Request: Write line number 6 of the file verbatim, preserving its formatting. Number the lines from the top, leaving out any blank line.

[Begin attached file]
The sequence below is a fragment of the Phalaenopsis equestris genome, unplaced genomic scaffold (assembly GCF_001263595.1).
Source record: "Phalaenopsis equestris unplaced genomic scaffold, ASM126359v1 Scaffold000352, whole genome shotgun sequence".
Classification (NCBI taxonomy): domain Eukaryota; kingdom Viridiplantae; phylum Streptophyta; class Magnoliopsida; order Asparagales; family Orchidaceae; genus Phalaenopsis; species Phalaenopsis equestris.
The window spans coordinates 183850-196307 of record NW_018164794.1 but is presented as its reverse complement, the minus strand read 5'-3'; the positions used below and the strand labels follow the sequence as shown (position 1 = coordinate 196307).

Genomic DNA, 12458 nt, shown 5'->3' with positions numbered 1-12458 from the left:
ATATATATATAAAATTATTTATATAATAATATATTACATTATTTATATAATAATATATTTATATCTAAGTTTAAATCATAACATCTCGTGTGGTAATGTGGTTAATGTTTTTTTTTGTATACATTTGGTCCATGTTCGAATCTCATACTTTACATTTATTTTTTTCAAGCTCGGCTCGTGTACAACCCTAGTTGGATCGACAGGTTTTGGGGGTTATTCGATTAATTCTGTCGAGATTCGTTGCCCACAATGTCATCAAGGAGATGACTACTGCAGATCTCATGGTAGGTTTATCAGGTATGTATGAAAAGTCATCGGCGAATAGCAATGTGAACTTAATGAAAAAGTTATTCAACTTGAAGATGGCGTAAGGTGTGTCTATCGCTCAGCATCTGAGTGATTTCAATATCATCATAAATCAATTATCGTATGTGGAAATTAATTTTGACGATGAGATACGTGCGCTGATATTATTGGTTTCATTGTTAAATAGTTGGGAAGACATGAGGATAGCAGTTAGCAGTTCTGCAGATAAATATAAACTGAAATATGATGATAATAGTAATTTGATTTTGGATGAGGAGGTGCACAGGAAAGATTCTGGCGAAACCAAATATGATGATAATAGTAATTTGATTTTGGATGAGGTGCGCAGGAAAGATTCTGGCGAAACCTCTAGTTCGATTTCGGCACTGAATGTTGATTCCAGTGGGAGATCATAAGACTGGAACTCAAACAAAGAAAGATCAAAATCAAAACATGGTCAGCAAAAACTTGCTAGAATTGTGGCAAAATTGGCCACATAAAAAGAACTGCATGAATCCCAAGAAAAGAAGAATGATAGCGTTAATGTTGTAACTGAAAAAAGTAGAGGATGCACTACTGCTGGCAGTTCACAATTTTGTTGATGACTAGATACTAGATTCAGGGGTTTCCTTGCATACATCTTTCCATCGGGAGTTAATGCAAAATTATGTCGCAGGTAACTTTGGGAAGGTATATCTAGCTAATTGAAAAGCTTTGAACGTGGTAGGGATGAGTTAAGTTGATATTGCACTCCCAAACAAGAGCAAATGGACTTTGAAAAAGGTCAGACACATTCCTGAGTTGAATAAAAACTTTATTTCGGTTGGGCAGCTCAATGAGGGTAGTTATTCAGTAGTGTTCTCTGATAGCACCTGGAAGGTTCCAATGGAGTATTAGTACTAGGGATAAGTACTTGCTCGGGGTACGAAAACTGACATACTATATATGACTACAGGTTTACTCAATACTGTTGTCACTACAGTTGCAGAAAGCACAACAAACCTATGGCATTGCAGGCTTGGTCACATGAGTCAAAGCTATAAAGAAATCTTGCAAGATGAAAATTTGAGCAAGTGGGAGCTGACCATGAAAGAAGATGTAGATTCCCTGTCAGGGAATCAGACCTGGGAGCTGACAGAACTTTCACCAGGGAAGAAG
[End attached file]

ATATATATATAAAATTATTTATATAATAATATATTACATTATTTATATAATAATATATTTATATCTAAGTTTAAATCATAACATCTCGTGTGGTAATGTGGTTAATGTTTTTTTTTGTATACATTTGGTCCATGTTCGAATCTCATACTTTACATTTATTTTTTTCAAGCTCGGCTCGTGTACAACCCTAGTTGGATCGACAGGTTTTGGGGGTTATTCGATTAATTCTGTCGAGATTCGTTGCCCACAATGTCATCAAGGAGATGACTACTGCAGATCTCATGGTAGGTTTATCAGGTATGTATGAAAAGTCATCGGCGAATAGCAATGTGAACTTAATGAAAAAGTTATTCAACTTGAAGATGGCGTAAGGTGTGTCTATCGCTCAGCATCTGAGTGATTTCAATATCATCATAAATCAATTATCGTATGTGGAAATTAATTTTGACGATGAGATACGTGCGCTGATATTATTGGTTTCATTGTTAAATAGTTGGGAAGACATGAGGATAGCAGTTAGCAGTTCTGCAGATAAATATAAACTGAAATATGATGATAATAGTAATTTGATTTTGGATGAGGAGGTGCACAGGAAAGATTCTGGCGAAACCAAATATGATGATAATAGTAATTTGATTTTGGATGAGGTGCGCAGGAAAGATTCTGGCGAAACCTCTAGTTCGATTTCGGCACTGAATGTTGATTCCAGTGGGAGATCATAAGACTGGAACTCAAACAAAGAAAGATCAAAATCAAAACATGGTCAGCAAAAACTTGCTAGAATTGTGGCAAAATTGGCCACATAAAAAGAACTGCATGAATCCCAAGAAAAGAAGAATGATAGCGTTAATGTTGTAACTGAAAAAAGTAGAGGATGCACTACTGCTGGCAGTTCACAATTTTGTTGATGACTAGATACTAGATTCAGGGGTTTCCTTGCATACATCTTTCCATCGGGAGTTAATGCAAAATTATGTCGCAGGTAACTTTGGGAAGGTATATCTAGCTAATTGAAAAGCTTTGAACGTGGTAGGGATGAGTTAAGTTGATATTGCACTCCCAAACAAGAGCAAATGGACTTTGAAAAAGGTCAGACACATTCCTGAGTTGAATAAAAACTTTATTTCGGTTGGGCAGCTCAATGAGGGTAGTTATTCAGTAGTGTTCTCTGATAGCACCTGGAAGGTTCCAATGGAGTATTAGTACTAGGGATAAGTACTTGCTCGGGGTACGAAAACTGACATACTATATATGACTACAGGTTTACTCAATACTGTTGTCACTACAGTTGCAGAAAGCACAACAAACCTATGGCATTGCAGGCTTGGTCACATGAGTCAAAGCTATAAAGAAATCTTGCAAGATGAAAATTTGAGCAAGTGGGAGCTGACCATGAAAGAAGATGTAGATTCCCTGTCAGGGAATCAGACCTGGGAGCTGACAGAACTTTCACCAGGGAAGAAG